Hey guys just a quick question on the topic since I was not really comfortable with RfM the whole interface and workflow felt crippled. Any ideas on this? Thanks Hannes
Rhino for Mac isn’t supposed to feel comfortable for someone comfortable with Rhino for Windows.
The purpose of the development was to attract new users that would never consider using a Windows product because they don’t like how Windows applications look, feel, and operate.
Sounds to me like Windows Rhino works pretty well for you.
sorry but in my honest opinion a great software should work on every device the same. there is no ‘Windows workflow’. Look at Photoshop, Cinema 4D, Modo or Sketchup - all the same to the core only the computer is different. Would love to migrate to Mac since I have a MacBook Pro but still using Bootcamp for this reason which is really tedious. Hope you guys at McNeel get together from time to time to revise your overall strategies.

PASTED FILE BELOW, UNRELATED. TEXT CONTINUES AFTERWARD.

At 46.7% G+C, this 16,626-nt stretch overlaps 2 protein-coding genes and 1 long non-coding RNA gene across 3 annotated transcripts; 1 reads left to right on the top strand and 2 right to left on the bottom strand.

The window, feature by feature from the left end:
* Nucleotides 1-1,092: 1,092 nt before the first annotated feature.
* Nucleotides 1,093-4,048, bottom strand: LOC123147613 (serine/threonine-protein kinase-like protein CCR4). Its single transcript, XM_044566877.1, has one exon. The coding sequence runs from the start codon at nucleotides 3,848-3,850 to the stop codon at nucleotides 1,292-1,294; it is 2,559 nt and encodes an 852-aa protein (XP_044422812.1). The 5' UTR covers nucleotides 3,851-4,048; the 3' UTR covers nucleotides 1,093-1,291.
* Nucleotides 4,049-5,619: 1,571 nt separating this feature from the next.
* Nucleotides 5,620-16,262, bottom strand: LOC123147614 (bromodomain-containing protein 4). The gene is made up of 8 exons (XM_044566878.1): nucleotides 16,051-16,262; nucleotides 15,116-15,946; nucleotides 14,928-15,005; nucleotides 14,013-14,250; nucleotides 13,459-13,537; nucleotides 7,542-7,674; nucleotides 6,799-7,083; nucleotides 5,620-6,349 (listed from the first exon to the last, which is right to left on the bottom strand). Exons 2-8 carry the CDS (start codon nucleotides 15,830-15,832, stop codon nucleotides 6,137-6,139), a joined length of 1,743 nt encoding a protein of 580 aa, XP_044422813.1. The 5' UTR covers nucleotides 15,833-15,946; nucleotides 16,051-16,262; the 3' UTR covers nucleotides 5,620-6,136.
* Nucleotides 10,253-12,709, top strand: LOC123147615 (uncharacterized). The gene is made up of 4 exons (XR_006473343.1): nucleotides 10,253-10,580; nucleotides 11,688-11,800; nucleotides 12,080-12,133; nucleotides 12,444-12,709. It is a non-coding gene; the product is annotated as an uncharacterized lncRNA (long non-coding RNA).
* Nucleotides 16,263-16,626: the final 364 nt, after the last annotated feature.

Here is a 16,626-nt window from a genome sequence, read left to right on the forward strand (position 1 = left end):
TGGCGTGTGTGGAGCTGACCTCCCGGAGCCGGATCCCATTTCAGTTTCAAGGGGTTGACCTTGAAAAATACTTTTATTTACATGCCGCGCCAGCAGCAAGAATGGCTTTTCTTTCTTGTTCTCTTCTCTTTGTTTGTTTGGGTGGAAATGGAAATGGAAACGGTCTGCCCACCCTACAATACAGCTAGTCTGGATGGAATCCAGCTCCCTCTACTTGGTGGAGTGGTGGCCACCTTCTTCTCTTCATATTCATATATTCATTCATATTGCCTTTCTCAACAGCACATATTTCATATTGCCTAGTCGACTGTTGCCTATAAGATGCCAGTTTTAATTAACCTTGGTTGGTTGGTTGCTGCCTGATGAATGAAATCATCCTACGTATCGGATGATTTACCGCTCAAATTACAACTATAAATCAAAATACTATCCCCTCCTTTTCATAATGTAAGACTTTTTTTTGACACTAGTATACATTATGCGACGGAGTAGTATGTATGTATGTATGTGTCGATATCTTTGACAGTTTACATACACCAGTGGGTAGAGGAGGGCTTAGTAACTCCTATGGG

Rhino for Mac at the moment looks and feels like a toy…
But thanks for your honest reply! H
The “bigger brains” around here that choose direction around here, use the common interface examples you listed as examples of why Rhino for Mac Needs to be different.
They say the common interface approach makes the other camp crazy since it’s wrong, or a merged interface is just awkward for everyone.
As a user of both Windows and OSX, they clearly are different and each one has strengths and weaknesses the other does not.
I feel caught in the middle most of the time so I’ll just sit back and see where this discussion goes.